Is there a more stunning opening to a TV program, or a movie for that matter, than the 6 Million Dollar Man with its montage of different formats – the flashing lights of computers, the rotating precursor to autocad, the overlaid radar, the voiceover, the radio voice, the cut to the grainy footage of the crash, the string heavy music accompanied by a winding up to speed turbo following a soundtrack of beeps and ventilator wheezes. It also surprised me what an ambiguous character he was, obviously half-man half-machine, but also on the earth but yearning to be back on the moon, desirable to women yet with the unresolved question of how much he was damaged – if you know what I mean, a civillian yet under the control of the military, a man but defined only in terms of coin, a reluctant killer, and with powers that are simultaneously a curse. Smile at the jump-suits, chill at the anxieties of ’70’s modernity.

Anyway, what I wanted to say was that immaculate Singaporean food blogger, Chubby Hubby is assembling a list of the objectively and (a nice touch) subjectively best Asia-Pacific restaurants and needs your help doing so. Have a good loook here – Asia Pacific Best Restaurants List


porc a l'orange with braised fennel

Obviously I don’t blog everything I’ve cooked for the past week but in this case, apart from poached eggs, this is everything I’ve cooked. A stretch of long days getting the mag ‘to bed’ (sounds more romantic than it is) haven’t been very helpful to fixing dinners (or a general sense of calm, for that matter). Anyway, winter’s been bedded, more news on that later, and I could get back to messing about in the kitchen. Sorry for the average pic but the meal was much enjoyed.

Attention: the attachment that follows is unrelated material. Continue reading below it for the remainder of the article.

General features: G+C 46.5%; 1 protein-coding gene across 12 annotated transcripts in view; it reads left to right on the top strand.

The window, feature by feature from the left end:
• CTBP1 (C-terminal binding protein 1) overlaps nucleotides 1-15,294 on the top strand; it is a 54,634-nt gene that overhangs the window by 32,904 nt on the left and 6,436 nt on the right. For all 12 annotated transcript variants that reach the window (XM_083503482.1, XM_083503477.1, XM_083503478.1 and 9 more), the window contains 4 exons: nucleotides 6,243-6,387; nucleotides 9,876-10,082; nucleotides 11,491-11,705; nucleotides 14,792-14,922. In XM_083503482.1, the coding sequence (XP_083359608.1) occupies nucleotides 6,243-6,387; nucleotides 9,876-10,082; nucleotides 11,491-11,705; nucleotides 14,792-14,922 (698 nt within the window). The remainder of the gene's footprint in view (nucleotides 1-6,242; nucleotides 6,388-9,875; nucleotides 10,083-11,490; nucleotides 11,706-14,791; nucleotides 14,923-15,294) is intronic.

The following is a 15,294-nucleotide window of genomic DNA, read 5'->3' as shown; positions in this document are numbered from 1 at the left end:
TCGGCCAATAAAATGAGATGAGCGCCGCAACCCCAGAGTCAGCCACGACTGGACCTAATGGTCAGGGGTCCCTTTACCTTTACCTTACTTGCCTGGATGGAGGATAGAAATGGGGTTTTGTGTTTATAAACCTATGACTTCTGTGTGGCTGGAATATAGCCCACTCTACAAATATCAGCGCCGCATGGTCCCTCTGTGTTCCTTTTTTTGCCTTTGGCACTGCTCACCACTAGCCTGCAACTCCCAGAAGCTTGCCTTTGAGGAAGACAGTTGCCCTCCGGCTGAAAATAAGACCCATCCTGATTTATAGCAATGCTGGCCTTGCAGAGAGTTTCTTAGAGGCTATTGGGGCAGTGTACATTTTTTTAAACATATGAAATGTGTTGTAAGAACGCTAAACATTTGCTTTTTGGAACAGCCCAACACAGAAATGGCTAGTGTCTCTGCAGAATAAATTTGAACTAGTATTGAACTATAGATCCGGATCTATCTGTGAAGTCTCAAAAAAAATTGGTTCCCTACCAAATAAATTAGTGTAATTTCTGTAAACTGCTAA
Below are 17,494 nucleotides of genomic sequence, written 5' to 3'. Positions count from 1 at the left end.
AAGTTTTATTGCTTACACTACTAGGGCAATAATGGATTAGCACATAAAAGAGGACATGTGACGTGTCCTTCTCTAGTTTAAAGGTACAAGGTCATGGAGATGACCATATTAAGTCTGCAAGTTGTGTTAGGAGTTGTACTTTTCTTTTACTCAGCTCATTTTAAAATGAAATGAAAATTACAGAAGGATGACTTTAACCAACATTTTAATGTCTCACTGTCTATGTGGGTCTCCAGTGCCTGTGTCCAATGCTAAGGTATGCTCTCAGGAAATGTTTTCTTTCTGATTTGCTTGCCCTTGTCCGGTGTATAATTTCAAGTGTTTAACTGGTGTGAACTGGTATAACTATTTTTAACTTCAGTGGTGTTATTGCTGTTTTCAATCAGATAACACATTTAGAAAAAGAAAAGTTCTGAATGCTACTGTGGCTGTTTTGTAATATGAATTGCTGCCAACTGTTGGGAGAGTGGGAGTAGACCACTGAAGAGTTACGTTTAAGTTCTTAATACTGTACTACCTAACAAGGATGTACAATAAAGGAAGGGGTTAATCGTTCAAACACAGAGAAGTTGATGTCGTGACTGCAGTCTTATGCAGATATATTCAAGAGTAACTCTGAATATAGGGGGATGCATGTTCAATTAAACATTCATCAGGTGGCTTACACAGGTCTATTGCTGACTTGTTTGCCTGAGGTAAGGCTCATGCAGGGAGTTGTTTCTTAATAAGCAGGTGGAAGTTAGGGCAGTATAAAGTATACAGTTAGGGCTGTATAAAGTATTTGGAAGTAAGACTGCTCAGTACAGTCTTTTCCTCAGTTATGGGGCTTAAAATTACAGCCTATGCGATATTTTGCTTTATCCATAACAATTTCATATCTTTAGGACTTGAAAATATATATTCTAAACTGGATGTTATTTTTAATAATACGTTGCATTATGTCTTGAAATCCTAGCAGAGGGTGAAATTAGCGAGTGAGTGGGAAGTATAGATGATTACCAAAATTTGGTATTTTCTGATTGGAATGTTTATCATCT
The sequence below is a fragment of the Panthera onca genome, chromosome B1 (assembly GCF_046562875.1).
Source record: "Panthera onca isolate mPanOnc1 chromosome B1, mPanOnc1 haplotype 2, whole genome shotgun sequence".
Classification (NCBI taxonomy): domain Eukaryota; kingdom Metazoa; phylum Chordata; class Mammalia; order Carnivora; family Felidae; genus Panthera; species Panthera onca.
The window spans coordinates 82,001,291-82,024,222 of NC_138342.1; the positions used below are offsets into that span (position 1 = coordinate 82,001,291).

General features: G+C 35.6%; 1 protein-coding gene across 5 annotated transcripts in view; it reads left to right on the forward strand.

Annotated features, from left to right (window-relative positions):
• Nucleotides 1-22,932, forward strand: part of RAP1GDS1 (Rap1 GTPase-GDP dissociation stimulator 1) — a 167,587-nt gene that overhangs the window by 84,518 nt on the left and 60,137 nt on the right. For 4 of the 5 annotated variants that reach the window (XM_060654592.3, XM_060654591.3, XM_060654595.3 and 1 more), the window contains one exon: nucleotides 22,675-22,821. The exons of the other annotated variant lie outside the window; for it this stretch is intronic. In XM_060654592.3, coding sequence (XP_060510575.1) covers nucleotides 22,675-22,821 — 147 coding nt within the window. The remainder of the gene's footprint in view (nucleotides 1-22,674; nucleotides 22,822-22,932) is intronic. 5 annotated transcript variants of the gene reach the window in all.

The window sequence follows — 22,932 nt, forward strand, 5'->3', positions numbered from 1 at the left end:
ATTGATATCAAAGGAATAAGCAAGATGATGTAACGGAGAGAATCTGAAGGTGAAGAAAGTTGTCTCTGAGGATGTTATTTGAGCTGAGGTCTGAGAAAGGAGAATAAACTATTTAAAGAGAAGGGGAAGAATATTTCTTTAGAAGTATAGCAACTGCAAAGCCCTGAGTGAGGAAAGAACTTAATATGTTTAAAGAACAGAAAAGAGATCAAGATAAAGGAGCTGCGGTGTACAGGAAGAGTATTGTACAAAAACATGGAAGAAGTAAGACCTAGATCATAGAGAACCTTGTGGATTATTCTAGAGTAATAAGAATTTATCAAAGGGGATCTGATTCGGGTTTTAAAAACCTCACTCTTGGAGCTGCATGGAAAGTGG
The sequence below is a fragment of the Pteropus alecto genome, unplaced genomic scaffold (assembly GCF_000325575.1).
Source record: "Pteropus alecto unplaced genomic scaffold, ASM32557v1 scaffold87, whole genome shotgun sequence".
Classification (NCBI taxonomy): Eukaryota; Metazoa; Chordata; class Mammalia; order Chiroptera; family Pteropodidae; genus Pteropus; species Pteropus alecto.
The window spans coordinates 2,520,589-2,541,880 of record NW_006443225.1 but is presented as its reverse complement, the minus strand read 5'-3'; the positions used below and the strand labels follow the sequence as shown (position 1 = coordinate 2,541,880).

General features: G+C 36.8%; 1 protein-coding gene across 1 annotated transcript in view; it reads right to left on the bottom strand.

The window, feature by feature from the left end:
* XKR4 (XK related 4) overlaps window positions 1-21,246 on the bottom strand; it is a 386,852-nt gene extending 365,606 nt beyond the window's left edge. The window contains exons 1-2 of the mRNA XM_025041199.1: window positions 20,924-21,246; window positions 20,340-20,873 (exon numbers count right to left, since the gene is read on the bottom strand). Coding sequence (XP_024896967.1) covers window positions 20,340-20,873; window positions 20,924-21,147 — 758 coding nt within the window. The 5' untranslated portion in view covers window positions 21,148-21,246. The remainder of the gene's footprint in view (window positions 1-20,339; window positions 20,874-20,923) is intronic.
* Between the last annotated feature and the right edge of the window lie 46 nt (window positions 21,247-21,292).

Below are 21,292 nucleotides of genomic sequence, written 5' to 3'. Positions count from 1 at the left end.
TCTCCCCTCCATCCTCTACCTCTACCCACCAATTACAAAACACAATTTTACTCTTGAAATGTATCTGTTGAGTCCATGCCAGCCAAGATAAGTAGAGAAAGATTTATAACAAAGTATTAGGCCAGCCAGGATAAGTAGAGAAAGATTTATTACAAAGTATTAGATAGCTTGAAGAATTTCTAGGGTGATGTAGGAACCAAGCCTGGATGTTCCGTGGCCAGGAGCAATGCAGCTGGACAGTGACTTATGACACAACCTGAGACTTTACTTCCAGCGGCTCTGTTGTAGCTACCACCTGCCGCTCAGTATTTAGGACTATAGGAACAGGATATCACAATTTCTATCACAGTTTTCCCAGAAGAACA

The recipe is taken from these French recipes that pop into my email box each day. It’s a nice way to pick up some French cooking . You just go to Cuisine AZ and then, and then I’m not sure what you do, you’ll have to ask a French person, but eventually you’ll get a pork recipe from someone called Emmanuelle and that’s good, no? So the recipe:

300 g of pork fillet, sliced into 2cm medallions; 3 oranges – one with the rind grated and juiced and the other two segmented ; one leek, cut into 1cm lengths (the recipe calls for small white onions); butter; salt and pepper

For some nice prep practice, instead of of grating the peel, peel it without the pith, slice it into fine strips and finely chop it. Chop the ends off the other two oranges, remove the peel with a knife and then segment it by slicing between the membrane, avoiding any pith. Segmenting an orange is one of the three things you have to be able to do well before you can be considered able to do anything in cooking school. I forget the other two. Ah well.

Sear the pork in butter until it’s golden and then add the leek and the juice and the peel. Cover and simmer for 20 minutes, season, then add the orange segments and simmer for another eight minutes. Remove the pork, the oranges and the leek and keep them warm and reduce the cooking liquid into a sauce – glossing it up a bit with some whisked in butter.

Found this Donna Hay recipe to go with risotto while looking for a way to slow-roast fennel. This recipe calls for braising. A few changes – I replaced chicken stock with beer, vinegar with white verjuice and dropped the amount of sugar back a bit.

2 fennel bulbs, trimmed and quartered; 1 cup of Bitburger; 1/3 cup of raw sugar; 1/3 cup of white verjuice; 4 sprigs of thyme.